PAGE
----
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September 4, 2020
Stacy Caldwell, CEO
Tahoe Truckee Community Foundation

Lately, I have been getting a lot of questions about how our housing challenges are changing in the Tahoe Truckee area since the pandemic. As the founder of our regional Mountain Housing Council and the programmatic home of the Community Collaborative, it is our role as the Tahoe Truckee Community Foundation to share what we are seeing and provide insights to inspire solutions. Yet, with a global pandemic, economic and political uncertainty, and wildfires surrounding our forests, insights are changing daily. Still, there are unique aspects around our housing crisis in our rural mountain region of Tahoe Truckee that come with living in a resort community, and other aspects that are not so unique, living in a state with one of the worst housing crises in the country.

The Mountain Housing Council brings together a committed group of institutional and community leaders that are working to accelerate housing solutions. In our quarterly meetings, we invite local community members to share stories that help ground our Council efforts with the realities of our housing challenges. In our recent meeting, there were two stories that particularly stood out.

The first story featured a local real estate agent who has been a long time supporter and contributor of the Mountain Housing Council. She shared that she and other residential agents are having the busiest summer with record housing sales in Tahoe. She shared examples of multiple cash-offers on homes in unprecedented bidding wars.

The second story featured a local start-up, Landing Locals, that focuses on housing our local work-force. In this story, much like the for-sale properties, we learned of the influx of new virtual workers from outside of our region, interested in sheltering in place in Tahoe. This has also led to competing offers for long-term rentals, above asking price.

These two stories demonstrate both the influx of self-described “city refugees,” and the challenges for our existing workforce to remain in our community and shelter in place. With a seller’s market, some of our long-term housing is now finding its way to the market and leaving long-time community members without a home. Some are able to find something comparable, but many are displaced and relocating out of the area and to nearby Reno, Nevada.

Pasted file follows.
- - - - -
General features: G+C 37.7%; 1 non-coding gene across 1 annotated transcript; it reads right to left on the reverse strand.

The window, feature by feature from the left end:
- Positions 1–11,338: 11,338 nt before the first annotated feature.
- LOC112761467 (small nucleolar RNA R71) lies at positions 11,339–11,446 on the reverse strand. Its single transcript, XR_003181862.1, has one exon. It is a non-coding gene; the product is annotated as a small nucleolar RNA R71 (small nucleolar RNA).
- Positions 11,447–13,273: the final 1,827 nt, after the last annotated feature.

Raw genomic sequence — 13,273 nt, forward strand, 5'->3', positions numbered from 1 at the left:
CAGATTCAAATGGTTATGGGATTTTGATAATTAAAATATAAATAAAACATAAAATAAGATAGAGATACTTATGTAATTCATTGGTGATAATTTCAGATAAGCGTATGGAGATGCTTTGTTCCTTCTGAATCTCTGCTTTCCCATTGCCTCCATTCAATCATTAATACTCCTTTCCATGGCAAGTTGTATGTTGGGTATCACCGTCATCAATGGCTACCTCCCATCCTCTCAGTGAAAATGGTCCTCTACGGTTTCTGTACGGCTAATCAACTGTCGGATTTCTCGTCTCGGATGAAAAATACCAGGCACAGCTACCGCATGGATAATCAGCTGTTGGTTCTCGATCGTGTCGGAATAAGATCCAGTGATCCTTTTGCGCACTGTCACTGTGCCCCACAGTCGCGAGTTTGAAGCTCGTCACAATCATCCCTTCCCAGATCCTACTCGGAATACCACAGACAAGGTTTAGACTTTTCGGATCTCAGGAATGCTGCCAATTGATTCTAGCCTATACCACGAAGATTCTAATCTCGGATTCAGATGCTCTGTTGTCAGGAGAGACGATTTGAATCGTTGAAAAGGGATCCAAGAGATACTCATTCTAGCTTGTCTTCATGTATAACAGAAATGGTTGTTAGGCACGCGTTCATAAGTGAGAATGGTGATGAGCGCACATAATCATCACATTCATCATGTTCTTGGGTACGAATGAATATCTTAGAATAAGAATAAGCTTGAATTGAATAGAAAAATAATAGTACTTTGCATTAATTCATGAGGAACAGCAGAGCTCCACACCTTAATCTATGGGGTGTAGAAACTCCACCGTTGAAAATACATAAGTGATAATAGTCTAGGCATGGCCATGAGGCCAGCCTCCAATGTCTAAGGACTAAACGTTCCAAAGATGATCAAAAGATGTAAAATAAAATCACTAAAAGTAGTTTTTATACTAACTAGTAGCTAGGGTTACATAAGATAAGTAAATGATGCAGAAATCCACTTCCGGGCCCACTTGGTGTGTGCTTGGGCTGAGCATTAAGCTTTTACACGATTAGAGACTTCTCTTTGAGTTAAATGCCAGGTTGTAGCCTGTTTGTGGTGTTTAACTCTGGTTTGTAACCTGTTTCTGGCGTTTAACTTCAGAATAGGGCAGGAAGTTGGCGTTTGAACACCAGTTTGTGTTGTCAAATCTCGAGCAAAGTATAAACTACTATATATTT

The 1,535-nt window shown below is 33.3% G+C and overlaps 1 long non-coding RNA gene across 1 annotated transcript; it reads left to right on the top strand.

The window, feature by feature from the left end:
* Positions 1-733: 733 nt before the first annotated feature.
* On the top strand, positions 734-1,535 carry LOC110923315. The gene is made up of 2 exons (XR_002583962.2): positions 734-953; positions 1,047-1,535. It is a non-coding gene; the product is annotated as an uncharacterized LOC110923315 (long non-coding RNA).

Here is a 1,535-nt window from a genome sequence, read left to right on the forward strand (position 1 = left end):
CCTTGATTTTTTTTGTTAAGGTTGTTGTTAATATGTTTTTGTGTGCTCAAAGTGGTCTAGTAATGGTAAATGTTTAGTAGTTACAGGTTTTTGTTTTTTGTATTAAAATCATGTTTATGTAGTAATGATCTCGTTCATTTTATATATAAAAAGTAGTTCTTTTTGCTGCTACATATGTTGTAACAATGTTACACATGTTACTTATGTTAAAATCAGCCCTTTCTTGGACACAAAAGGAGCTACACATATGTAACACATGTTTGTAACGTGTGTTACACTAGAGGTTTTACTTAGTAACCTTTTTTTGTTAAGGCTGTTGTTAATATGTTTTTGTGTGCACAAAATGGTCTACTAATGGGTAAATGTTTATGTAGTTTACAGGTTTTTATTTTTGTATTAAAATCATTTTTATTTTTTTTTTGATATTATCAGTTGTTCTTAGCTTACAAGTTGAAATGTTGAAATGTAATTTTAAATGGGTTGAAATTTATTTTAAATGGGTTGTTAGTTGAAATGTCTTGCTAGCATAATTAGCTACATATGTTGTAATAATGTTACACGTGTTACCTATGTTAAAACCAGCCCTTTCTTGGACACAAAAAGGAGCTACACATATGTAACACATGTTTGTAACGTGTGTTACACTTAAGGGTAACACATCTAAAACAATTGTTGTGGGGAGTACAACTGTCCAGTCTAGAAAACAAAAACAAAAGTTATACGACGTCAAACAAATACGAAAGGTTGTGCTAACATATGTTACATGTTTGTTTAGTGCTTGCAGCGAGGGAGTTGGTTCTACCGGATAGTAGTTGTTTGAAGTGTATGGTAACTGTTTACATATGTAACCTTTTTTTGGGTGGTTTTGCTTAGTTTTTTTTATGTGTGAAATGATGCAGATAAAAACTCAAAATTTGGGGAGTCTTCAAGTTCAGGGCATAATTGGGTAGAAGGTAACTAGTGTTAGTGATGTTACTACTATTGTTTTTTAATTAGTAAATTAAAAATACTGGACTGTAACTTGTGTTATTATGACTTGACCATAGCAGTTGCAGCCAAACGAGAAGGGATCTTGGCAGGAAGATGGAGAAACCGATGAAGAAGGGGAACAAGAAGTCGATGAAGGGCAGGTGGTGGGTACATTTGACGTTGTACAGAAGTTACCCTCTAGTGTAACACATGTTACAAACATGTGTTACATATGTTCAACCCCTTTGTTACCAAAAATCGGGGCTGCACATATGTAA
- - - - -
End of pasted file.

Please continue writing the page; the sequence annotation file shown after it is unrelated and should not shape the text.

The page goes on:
In addition to displacement, many of our residents are now unemployed. With rent checks coming due, we fear an increase in homelessness. While we are nowhere near the severity of homeless issues that our urban communities face, we do have homeless camps around our region. We are without a permanent shelter and the services provided for this population are few. Like other communities, there continues to be ongoing concern for infected individuals, who have no shelter to shelter in place.

To assist our families and individuals in this crisis, our region needs more funding for rental and mortgage assistance. The funding needs are almost unfathomable to meet the demand, but still, it is a solution. To that end, we believe that public funding is imperative to address this impending catastrophe that will only add to our existing housing crisis amidst a global pandemic. However, we see challenges in public aid distribution and coordination communities. As a community foundation, we believe funds intended to benefit the community should be strategic and take into account a level of due diligence that ensures funds are democratically and equitably distributed or going to the highest and best use… in the swiftest way possible. With the massive volume of need, it forces our nonprofit social service agencies to rethink the way individual and family funding support is stewarded. Not every family facing a rent gap to prevent their homelessness, needs a wrap-around case management approach. To that end, we recently made a grant to help build further local capacity for nonprofits to administer rental assistance resources in a more strategic and responsive way. We have provided grants to hire more staff, build out programming and leverage additional philanthropic and public funds. This ultimately builds a “readiness” for more public and private funds that may come to our region for this purpose.

In addition, advocacy is playing a more important role at both the local and state level. Our community has rallied around the hopeful passing of a tax measure that will increase the tourism tax to provide sustainable funding for housing solutions. At the state level, we have focused our activities on eviction moratorium to prevent a tsunami of homeless individuals in our state and community. There are two important aspects in our advocacy about this issue. First, to elevate both tenants and landlords as both being worthy of support and consideration. This is a very important element for economic stability in our community. Secondly, to recognize that if we do not take action today, we will have a growing population of homeless people that exacerbates the already serious health crisis in a global pandemic.

Our housing crisis is complex. With the added challenges of a global pandemic, economic uncertainties and even wildfires, it becomes crystal clear how housing is integral to public safety and community health. It is up to this generation, no matter the challenges, to protect our community’s access to stable housing.

If you would like to support our efforts to “accelerate housing solutions” in the Tahoe Truckee region, please give to TTCF’s Housing Solutions Fund.

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